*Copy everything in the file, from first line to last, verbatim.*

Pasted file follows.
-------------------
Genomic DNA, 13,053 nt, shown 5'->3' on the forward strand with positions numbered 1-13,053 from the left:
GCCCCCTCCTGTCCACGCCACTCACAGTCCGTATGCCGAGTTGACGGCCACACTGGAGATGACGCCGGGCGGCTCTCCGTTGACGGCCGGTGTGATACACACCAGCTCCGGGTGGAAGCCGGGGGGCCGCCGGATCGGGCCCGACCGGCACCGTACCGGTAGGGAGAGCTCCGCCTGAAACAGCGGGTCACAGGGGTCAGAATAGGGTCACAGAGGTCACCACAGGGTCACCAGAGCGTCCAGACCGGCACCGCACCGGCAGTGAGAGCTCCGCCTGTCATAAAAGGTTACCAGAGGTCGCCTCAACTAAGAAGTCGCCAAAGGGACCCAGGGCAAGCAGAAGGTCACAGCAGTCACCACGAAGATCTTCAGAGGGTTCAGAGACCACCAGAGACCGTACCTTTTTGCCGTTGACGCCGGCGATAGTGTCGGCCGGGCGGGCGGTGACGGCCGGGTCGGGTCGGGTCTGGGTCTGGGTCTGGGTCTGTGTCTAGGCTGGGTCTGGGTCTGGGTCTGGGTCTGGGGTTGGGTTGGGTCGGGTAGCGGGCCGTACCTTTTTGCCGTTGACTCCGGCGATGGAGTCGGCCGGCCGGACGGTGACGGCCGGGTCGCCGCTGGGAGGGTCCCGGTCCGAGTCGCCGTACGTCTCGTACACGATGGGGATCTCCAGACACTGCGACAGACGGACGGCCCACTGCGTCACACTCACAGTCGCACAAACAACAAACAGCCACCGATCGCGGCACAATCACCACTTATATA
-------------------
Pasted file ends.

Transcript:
Genomic DNA, 13,053 nt, shown 5'->3' on the forward strand with positions numbered 1-13,053 from the left:
GCCCCCTCCTGTCCACGCCACTCACAGTCCGTATGCCGAGTTGACGGCCACACTGGAGATGACGCCGGGCGGCTCTCCGTTGACGGCCGGTGTGATACACACCAGCTCCGGGTGGAAGCCGGGGGGCCGCCGGATCGGGCCCGACCGGCACCGTACCGGTAGGGAGAGCTCCGCCTGAAACAGCGGGTCACAGGGGTCAGAATAGGGTCACAGAGGTCACCACAGGGTCACCAGAGCGTCCAGACCGGCACCGCACCGGCAGTGAGAGCTCCGCCTGTCATAAAAGGTTACCAGAGGTCGCCTCAACTAAGAAGTCGCCAAAGGGACCCAGGGCAAGCAGAAGGTCACAGCAGTCACCACGAAGATCTTCAGAGGGTTCAGAGACCACCAGAGACCGTACCTTTTTGCCGTTGACGCCGGCGATAGTGTCGGCCGGGCGGGCGGTGACGGCCGGGTCGGGTCGGGTCTGGGTCTGGGTCTGGGTCTGTGTCTAGGCTGGGTCTGGGTCTGGGTCTGGGTCTGGGGTTGGGTTGGGTCGGGTAGCGGGCCGTACCTTTTTGCCGTTGACTCCGGCGATGGAGTCGGCCGGCCGGACGGTGACGGCCGGGTCGCCGCTGGGAGGGTCCCGGTCCGAGTCGCCGTACGTCTCGTACACGATGGGGATCTCCAGACACTGCGACAGACGGACGGCCCACTGCGTCACACTCACAGTCGCACAAACAACAAACAGCCACCGATCGCGGCACAATCACCACTTATATA